Our record on the field certainly did not stop us from having fun off it though. WAIST's 3 official evening events are the Marine house party and date auction, the Oceana party, and the WAIST ball. THe Marines (whose house looks unsurprisingly like a frat house complete with bar and pool table) hosted us the first night where we auctioned off a date with eligible volunteers from each region of Senegal to raise money for Senegad, a gender development NGO run by volunteers. Considering the relative poverty in which we all live, the guys went for fairly considerable sums. I suppose there are enough stores of date auction dates turning into real relationships to keep the girls motivated. The third year volunteers in Dakar throw the Oceana party at a sailing club with a big outdoor bar and dance floor overlooking the ocean. We were al grateful for American music and the amazing view. After three straight nights of 4-5 am bedtimes we barely made it through the WAIST ball. Everyone dresses up for this one; beards are shaved, hair is blowdryed (if you can bum a blowdryer off your homestay hosts) and nice clothes are dusted off. The set up reminded me of a wedding or prom perhaps: nicely set tables (with real silverware!) around a huge pool and dance floor. Dinner is served and the ambassador (who's team we played and lost to) and the Peace Corps director make speeches and the awards are given out. Then its on to dancing and general merriment. And so ends WAIST weekend.
But the fun wasn't quite over yet. Every year after WAIST, PC senegal has an all volunteer conference. I had heard this could be pretty boring but this year the format was different. We spent the day going around to various sessions led by our fellow volunteers to learn about the successes and challenges of the projects they had been working on. I was glad to see that other volunteers had made projects work similar to those I had thought of starting. But generally, and this was the theme throughout all of WAIST, I really enjoyed spending time with the SEnegal volunteers from all regions. ALthough I was just meeting many of them it was great to hang out with the people I had heard my friends in my stage talk about during IST. Having done WAIST and the conference and everything with all of PC Senegal I feel a lot more connected to the program and the group as a whole instead of one random person in a little village somewhere outside of St Louis.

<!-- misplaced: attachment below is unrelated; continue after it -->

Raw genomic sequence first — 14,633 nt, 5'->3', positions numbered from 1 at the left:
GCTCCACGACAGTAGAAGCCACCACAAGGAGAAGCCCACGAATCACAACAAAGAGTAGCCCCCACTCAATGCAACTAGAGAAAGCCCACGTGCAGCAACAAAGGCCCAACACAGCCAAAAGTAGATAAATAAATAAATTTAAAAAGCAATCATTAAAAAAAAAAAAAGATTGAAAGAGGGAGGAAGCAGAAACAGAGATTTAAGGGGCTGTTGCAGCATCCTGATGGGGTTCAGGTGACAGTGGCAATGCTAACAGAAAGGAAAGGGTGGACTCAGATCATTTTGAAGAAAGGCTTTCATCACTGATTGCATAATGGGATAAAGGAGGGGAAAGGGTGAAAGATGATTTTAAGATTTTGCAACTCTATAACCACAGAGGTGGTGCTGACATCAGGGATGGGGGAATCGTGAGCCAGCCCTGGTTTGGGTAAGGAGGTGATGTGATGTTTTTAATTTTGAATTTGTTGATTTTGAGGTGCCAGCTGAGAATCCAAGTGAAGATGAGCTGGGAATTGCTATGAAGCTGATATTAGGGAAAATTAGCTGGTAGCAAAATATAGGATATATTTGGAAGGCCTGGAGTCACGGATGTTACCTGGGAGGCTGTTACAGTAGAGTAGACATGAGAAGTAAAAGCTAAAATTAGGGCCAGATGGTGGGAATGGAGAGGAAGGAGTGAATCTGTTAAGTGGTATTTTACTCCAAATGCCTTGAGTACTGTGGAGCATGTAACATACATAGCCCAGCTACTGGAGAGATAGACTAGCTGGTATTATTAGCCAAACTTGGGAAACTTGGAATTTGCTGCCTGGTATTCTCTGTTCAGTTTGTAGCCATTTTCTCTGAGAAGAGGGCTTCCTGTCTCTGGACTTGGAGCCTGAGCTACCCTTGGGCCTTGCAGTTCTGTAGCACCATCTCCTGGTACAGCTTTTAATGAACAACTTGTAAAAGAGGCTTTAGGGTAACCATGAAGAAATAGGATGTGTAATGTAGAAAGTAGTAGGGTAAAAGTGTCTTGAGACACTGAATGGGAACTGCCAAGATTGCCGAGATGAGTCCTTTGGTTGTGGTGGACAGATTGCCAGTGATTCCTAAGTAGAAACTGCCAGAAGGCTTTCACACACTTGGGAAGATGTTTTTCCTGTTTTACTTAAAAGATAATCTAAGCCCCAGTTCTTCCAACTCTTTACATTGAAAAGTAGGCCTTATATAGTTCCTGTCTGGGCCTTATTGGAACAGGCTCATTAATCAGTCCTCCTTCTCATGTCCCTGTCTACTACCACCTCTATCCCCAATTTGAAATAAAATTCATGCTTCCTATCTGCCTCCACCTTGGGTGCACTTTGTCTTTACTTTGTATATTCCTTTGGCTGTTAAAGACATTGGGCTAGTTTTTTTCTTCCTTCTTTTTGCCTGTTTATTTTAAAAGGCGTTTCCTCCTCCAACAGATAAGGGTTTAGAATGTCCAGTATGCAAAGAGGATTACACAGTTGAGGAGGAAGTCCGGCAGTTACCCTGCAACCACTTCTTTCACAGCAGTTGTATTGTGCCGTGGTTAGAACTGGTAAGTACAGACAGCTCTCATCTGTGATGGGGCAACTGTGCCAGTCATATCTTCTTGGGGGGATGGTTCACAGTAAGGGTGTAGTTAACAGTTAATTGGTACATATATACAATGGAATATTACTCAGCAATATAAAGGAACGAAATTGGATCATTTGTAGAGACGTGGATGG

Now its back to the village and I'm beginning to move towards actual work. I've heard over and over that usually the first year is a lot of relation building and groundwork and the 2nd is when things get done. SO with that in mind I'm going to continue gardening while trying to make in-roads with a few different organizations. Nik (the third year volunteer in St Louis) and I have already introduced ourselves to the artisan village and the Syndicat de Tourisme office. We're hoping to start a radio show so the station is next on the list to visit. Meanwhile I'm starting to get the materials together from my park for the next ecotourism expo that we want to hold in June. Luckily it is still cool and dry (think New England in early summer) so no need to carry a fan everywhere just yet.
I hope everyone is doing well and staying optimistic about the economy. I will leave you with three funny things I've seen over the past week:
1. A guy with a holographic Obama belt buckle
2. Another guy wearing a sweatshirt that says "You had me at Merlot" with a picture of a glass of red wine (this is a Muslim country, no one drinks here)
3. My neighbors caught a baby monkey and are keeping it for a pet. It eats peanuts out of your hand.